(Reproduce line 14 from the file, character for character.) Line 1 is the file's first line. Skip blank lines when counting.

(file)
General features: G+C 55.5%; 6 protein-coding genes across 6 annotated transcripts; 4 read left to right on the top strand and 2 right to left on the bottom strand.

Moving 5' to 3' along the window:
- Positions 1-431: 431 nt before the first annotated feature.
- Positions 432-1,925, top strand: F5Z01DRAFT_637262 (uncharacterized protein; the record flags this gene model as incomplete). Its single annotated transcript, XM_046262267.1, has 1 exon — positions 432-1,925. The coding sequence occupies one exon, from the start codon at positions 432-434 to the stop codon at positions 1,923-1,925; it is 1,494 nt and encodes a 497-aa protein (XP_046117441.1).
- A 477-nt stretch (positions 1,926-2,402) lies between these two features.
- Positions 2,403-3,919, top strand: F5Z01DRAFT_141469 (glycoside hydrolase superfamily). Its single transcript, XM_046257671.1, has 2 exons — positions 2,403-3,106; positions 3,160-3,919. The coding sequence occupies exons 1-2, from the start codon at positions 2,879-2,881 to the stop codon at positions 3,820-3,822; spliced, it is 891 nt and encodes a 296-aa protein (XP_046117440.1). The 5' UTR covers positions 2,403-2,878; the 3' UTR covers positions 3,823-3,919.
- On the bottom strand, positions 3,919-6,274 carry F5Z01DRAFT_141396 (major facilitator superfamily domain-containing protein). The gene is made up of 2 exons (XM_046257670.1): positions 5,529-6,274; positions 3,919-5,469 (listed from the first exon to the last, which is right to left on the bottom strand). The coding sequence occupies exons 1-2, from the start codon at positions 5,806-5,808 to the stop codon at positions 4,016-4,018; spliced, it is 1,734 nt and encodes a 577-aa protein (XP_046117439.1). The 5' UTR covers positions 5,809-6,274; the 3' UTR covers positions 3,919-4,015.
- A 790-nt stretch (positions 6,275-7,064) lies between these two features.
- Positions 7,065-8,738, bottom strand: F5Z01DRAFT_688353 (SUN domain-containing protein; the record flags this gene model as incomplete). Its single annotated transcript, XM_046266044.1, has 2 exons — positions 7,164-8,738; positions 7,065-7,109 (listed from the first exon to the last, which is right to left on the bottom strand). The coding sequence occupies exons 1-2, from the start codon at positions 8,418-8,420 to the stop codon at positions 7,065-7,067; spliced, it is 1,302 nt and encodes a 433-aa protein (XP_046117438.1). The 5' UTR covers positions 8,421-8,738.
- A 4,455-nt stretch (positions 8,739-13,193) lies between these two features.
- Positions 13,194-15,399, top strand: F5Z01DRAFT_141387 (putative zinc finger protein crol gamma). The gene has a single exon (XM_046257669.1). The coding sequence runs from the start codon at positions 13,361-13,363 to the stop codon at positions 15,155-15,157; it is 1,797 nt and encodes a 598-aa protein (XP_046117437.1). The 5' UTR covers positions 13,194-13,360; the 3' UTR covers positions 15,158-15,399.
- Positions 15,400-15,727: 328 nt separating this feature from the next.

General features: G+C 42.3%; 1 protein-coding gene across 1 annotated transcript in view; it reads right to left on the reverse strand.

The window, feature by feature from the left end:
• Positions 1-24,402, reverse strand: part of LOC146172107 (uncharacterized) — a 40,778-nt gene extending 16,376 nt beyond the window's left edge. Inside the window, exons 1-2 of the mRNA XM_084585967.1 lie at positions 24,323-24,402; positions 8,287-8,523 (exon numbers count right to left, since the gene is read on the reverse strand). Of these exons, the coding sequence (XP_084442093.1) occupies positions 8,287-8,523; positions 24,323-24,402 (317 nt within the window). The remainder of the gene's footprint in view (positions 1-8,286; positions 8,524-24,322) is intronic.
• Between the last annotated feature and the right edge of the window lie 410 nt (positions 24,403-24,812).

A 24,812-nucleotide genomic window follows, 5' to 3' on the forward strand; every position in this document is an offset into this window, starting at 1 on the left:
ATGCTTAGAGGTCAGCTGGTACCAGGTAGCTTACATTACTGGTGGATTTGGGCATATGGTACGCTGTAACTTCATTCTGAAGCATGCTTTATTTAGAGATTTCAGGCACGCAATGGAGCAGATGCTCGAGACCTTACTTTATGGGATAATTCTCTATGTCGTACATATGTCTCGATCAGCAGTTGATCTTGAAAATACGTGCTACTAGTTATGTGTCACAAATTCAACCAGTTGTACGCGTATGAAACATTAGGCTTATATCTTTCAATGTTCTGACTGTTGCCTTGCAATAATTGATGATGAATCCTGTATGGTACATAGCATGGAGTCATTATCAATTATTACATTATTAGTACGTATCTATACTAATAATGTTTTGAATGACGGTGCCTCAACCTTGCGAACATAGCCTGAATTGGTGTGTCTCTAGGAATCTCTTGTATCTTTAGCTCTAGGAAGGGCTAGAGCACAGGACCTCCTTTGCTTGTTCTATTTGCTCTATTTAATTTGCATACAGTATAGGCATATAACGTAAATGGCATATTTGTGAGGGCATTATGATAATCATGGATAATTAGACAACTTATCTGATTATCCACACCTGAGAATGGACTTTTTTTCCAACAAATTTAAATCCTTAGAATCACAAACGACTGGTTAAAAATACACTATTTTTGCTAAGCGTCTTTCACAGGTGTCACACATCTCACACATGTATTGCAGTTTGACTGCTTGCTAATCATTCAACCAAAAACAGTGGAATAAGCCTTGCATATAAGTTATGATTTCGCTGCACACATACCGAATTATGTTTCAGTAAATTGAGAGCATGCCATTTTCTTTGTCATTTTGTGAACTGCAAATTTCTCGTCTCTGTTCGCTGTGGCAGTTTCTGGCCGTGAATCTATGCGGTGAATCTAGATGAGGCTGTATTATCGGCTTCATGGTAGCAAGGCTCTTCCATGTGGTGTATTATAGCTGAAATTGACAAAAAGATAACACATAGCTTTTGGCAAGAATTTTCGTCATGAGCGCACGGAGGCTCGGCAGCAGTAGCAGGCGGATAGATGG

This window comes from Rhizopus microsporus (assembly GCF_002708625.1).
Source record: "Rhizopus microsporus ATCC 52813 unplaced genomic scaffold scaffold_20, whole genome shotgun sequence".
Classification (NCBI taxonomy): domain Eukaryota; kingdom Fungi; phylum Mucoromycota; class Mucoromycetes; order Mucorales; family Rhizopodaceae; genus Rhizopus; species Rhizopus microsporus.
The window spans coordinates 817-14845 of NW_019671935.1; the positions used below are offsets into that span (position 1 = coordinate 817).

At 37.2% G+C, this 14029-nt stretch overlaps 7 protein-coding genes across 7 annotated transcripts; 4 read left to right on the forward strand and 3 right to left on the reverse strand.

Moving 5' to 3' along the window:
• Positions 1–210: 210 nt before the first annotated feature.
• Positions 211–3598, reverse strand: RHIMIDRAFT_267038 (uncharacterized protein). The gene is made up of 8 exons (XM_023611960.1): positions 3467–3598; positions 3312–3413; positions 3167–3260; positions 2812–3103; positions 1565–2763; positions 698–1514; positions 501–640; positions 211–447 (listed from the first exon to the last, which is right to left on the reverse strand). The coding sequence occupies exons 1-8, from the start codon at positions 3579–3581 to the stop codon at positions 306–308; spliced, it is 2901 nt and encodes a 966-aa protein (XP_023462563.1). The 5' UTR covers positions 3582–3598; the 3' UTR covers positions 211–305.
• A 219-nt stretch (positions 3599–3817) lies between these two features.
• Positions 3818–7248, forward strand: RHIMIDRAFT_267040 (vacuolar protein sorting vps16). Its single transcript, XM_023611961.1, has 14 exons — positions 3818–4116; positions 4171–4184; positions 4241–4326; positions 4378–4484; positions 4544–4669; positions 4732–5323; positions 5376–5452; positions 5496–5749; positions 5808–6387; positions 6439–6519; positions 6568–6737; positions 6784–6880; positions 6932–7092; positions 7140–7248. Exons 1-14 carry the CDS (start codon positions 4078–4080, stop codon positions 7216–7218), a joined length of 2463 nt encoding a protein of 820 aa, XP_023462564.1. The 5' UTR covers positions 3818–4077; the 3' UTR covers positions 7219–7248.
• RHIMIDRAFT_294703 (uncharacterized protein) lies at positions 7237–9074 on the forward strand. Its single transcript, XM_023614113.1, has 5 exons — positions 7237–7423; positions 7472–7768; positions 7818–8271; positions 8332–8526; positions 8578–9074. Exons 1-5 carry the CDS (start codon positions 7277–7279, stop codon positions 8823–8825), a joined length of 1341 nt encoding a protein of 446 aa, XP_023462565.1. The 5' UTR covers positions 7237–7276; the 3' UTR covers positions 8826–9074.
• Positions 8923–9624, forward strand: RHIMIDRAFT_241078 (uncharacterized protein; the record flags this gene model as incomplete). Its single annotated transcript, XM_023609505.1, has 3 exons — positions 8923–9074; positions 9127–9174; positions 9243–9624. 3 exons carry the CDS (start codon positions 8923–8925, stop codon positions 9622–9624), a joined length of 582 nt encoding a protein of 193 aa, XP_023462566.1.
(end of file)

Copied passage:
The window, feature by feature from the left end: